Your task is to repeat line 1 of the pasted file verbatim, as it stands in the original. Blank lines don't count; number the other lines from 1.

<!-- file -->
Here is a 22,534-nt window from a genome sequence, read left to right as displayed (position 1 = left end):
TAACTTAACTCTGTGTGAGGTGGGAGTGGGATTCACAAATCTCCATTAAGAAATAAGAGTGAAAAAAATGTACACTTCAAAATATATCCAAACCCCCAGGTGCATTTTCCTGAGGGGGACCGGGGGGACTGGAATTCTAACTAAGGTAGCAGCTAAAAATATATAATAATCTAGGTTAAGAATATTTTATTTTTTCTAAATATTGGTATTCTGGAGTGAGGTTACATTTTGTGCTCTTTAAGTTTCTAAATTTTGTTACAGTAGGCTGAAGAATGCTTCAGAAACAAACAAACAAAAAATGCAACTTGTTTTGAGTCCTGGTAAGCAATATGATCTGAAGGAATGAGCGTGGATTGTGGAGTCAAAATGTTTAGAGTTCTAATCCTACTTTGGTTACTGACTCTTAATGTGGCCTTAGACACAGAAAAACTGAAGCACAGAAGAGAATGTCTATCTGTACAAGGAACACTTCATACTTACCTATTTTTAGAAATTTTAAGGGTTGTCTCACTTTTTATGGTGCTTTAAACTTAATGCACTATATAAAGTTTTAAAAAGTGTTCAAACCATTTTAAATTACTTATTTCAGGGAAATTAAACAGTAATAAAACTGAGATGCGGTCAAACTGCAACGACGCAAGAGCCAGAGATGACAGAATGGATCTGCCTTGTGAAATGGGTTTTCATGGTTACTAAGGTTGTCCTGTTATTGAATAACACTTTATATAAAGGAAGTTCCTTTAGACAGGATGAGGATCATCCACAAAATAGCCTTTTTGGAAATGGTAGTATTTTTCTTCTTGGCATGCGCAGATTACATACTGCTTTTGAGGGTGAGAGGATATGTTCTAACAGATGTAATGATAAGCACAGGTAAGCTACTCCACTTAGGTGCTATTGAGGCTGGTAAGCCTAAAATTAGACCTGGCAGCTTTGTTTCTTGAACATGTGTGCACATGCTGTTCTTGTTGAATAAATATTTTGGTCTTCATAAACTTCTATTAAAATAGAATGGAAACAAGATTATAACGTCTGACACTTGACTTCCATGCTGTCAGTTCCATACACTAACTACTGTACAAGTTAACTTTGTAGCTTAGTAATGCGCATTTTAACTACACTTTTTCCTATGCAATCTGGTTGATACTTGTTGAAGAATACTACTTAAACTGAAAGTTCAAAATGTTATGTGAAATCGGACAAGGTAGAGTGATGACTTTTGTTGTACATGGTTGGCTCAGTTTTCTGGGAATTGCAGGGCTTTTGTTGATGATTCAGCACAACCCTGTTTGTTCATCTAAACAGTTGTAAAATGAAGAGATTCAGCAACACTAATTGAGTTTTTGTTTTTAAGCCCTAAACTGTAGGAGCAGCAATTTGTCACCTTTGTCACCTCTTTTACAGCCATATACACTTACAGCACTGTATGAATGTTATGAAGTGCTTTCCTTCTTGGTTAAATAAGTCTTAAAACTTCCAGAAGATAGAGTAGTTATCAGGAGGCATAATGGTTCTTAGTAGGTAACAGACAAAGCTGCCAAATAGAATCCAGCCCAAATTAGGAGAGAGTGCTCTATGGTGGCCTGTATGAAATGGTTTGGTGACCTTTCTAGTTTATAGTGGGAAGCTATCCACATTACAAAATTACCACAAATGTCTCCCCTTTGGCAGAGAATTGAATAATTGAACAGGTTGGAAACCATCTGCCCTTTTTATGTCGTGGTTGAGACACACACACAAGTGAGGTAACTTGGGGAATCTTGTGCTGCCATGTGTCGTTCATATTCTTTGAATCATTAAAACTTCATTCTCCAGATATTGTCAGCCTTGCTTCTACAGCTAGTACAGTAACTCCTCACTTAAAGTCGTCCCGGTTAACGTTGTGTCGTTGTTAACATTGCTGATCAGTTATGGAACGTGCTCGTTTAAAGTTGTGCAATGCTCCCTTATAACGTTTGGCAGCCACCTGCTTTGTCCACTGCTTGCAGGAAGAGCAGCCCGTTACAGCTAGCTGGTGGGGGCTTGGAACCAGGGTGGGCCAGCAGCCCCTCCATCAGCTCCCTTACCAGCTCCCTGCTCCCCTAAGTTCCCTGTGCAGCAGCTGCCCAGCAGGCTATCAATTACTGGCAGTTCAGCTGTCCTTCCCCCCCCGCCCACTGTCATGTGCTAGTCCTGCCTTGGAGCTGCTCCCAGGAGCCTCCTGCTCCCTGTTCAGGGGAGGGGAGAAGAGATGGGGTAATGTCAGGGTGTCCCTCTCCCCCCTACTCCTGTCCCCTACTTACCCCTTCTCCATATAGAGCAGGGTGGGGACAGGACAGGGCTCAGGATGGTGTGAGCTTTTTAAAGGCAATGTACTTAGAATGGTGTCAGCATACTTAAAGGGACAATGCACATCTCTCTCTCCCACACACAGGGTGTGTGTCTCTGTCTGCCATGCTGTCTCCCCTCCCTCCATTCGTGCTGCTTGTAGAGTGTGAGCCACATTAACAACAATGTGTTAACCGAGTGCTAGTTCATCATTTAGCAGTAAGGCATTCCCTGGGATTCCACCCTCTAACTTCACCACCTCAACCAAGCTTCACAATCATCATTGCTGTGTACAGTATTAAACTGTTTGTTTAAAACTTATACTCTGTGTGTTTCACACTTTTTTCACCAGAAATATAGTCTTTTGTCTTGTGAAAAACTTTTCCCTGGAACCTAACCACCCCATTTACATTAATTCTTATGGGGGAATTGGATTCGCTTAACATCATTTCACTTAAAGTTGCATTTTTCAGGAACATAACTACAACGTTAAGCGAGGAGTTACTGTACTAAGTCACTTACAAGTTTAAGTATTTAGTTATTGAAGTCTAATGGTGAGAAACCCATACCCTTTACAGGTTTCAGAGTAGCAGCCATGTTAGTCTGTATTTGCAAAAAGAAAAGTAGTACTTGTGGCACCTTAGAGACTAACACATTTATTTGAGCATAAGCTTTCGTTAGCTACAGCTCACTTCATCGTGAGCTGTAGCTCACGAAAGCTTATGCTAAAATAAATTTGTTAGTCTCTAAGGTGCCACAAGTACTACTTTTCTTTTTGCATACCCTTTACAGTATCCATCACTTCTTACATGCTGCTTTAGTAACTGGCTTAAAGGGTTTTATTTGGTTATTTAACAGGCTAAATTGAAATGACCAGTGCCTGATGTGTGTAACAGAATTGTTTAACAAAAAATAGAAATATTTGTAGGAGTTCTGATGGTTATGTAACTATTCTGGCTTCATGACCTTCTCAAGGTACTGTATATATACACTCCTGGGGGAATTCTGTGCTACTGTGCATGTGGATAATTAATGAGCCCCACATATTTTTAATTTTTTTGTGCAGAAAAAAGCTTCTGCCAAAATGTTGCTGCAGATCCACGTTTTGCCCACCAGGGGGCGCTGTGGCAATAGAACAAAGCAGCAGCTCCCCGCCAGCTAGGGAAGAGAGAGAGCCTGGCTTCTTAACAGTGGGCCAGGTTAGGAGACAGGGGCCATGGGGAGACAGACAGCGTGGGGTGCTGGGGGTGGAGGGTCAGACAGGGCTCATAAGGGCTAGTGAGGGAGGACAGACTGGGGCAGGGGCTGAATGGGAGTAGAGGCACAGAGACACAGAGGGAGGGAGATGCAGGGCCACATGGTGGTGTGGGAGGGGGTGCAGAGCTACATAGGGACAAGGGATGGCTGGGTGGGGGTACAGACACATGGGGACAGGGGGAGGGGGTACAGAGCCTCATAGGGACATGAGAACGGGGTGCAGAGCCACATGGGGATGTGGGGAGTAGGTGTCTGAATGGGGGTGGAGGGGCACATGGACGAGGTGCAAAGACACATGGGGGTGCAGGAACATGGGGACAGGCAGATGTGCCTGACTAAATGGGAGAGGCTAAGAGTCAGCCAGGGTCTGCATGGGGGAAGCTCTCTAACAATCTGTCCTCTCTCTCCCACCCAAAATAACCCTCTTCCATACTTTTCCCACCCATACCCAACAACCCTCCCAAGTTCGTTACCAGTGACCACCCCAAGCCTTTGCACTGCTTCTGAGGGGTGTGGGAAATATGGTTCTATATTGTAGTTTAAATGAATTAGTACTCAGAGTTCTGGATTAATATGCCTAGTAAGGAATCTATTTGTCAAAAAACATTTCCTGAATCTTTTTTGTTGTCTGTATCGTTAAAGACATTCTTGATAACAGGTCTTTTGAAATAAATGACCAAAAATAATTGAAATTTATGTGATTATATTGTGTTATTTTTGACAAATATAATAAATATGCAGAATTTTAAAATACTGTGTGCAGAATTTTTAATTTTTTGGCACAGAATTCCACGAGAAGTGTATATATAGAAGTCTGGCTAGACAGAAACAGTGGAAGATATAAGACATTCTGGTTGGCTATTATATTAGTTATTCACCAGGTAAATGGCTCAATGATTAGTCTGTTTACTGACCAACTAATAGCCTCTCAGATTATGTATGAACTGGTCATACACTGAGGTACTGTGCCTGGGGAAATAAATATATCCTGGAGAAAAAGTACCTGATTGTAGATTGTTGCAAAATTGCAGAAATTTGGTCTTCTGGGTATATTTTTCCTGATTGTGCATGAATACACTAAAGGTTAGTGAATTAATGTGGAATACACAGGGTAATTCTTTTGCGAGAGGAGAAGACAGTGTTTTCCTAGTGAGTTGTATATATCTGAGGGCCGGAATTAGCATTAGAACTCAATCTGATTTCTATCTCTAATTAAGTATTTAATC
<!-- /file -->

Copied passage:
Here is a 22,534-nt window from a genome sequence, read left to right as displayed (position 1 = left end):